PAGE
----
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Pioneers of women's rights get overdue attention

Sunday, November 07, 1999

By Rob Owen, Post-Gazette TV Editor

Susan B. Anthony was: (A) Pictured on a failed $1 coin. ( B) Someone who helped achieve voting rights for women.

(C) One of the two most important women in American history.

Depending on your knowledge of history, you'd probably choose A or B. PBS documentarian Ken Burns wants you to consider choice C, and he's created a four-hour biography to prove his point.

 
    TV PREVIEW

"Not for ourselves alone"

When: 9 p.m. today and tomorrow on WQED/WQEX

Narrator: Sally Kellerman

 
 

"Not for Ourselves Alone: The Story of Elizabeth Cady Stanton and Susan B. Anthony" premieres tonight at 9 (the second half airs tomorrow) and tells the remarkable story of two of the most prominent figures in the women's suffrage movement.

Using the style he made famous in "The Civil War," Burns documents the friendship and efforts of Stanton and Anthony through their correspondence. Actress Julie Harris gives voice to Anthony, and Ronnie Gilbert, singer in the old folk

group The Weavers, speaks for Stanton.

"When these two wonderfully opposite and equally brilliant women were born in the beginning of the 19th century,

women in America had less rights than a lunatic -- male, of course -- in an insane asylum," Burns told TV critics this summer in Pasadena, Calif.

He described his film as a universal story about the friendship between two women from different walks of life -- Stanton was married with children, Anthony was single -- who formed a political movement. Yet their achievements have gone unnoticed.

"You look around and Andy Jackson gets two chapters in any history book, and these guys get a picture of Amelia Bloomer in her pants with a caption about a developing women's rights movement," Burns said. "But they changed for the better the lives of a majority of American citizens."

Burns directed "Not for Ourselves Alone" and produced it with long-time collaborator Paul Barnes. While Anthony is the better-known of the pair, Burns and Barnes place greater importance on the work of Stanton. Barnes said she was forgotten because her views were more radical, that Anthony took a more pragmatic, even conservative approach.

"If Anthony were here today, she would unquestionably agree with what we've said, that Stanton is the mother of us all in regard to these philosophical and political rights that she was advocating," Burns said. "And that Anthony needed to be wound up in the beginning and take the words of Stanton out into the world.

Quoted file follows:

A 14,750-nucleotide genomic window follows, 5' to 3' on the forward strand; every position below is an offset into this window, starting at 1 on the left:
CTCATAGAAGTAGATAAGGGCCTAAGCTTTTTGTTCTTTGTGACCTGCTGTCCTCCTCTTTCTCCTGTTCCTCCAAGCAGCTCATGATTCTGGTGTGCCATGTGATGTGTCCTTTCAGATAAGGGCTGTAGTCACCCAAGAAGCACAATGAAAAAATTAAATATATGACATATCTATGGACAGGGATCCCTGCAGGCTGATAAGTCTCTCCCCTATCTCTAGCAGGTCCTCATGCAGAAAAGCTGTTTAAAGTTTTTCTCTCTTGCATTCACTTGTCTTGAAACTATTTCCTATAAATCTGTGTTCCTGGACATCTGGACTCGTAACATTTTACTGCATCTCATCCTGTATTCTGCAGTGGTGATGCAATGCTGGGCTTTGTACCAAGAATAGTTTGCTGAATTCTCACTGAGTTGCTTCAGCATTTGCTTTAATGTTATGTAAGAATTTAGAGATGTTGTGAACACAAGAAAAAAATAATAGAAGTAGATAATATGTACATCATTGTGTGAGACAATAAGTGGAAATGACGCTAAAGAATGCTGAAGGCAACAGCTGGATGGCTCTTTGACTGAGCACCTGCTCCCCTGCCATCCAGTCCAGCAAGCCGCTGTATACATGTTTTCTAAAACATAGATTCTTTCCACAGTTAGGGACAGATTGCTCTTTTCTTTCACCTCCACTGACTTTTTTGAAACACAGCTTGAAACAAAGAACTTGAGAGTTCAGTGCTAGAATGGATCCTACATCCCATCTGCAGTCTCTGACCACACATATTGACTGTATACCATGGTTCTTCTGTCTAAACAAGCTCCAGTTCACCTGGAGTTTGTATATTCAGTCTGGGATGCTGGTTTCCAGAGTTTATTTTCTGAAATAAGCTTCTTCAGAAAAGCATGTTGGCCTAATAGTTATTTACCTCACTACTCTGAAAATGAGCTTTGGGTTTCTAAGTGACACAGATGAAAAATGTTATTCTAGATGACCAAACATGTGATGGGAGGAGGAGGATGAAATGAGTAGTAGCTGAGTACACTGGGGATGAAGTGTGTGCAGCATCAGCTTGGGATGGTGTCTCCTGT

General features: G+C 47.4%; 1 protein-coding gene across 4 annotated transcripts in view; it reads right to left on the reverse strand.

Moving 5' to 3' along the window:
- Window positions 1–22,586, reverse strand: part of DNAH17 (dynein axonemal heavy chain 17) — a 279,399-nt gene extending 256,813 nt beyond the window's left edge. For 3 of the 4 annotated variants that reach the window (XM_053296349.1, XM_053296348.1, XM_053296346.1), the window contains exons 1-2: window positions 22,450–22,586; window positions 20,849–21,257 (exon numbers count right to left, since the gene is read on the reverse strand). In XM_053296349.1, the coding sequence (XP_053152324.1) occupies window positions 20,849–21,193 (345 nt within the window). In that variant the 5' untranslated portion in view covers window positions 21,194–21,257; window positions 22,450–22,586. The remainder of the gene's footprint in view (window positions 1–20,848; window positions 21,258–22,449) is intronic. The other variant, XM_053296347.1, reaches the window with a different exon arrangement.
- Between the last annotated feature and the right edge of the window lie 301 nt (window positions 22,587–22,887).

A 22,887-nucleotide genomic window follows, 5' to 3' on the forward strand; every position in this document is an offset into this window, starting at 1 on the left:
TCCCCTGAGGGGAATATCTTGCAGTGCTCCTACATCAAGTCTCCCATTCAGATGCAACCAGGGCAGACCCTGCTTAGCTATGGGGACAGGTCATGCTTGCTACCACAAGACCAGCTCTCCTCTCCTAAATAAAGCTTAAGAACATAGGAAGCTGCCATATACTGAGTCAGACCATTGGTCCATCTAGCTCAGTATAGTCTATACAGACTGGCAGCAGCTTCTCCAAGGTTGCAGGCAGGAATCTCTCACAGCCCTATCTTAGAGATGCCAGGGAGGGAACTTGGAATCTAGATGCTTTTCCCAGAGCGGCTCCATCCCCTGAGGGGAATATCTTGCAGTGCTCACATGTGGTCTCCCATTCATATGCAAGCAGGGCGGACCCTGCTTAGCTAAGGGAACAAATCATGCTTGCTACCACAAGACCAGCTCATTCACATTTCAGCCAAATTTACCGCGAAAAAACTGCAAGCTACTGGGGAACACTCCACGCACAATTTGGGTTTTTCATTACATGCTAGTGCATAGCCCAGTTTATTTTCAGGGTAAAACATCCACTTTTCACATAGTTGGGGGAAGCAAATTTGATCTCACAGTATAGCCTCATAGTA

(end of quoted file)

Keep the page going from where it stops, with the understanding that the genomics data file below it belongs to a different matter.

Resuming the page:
"Stanton, who was married and had seven children, didn't have the mobility that Anthony, who was unmarried all of her life, had," Burns said. "So Anthony was out there on the road, meeting, forging the constituencies. The disciples of Anthony naturally made her the mother of it all because she was the face they saw in every Middlesex village and farm."

That viewpoint doesn't sit well with Kathleen Barry, a Penn State professor of human development and author of "Susan B. Anthony: A Biography of a Singular Feminist" (1st Books). Barry served as a consultant on "Not for Ourselves Alone" and praised the film, save her one disagreement with Burns.

"He follows the popular view of historians today that Stanton was the great philosopher and Anthony did the work for her," Barry said. "He uses these terrible images of Stanton as the head and Anthony as the foot. You can live without a foot; you can't live without a head.

"I just don't think he can deal with single women," Barry said. "He can deal with a philosophical woman who was a wife and mother, but Anthony seems to be too strong for these guys."

Barry emphasized both women were lost in history.

"The reason I did the biography of Susan B. Anthony is that we only know her as a name and as a very unpleasant looking spinster, and we don't have any other knowledge of her except that she worked on the right to vote," Barry said. "What history does to women who accomplish great things, and in this case great things for women, is to diminish them by making them invisible or reducing them to ridicule."

While Barry and Burns may have their differences about which of the two women at the heart of this movement deserves the greater amount of credit, both agree that recognition of their contributions is long overdue.

"You can open a textbook and find no commensurate space [given] to Elizabeth Cady Stanton and Susan B. Anthony today," Burns said. "Having begun the century with no rights and gone into the new 20th century with basic human rights, you would assume that this democracy would have promoted, that this would be one of the hallelujah stories that would be taught and re-taught. That Stanton's prose would be as celebrated as Emersons', that she would with Anthony and the rest of the movement take up at least proportional space in our history books. And that has not happened."



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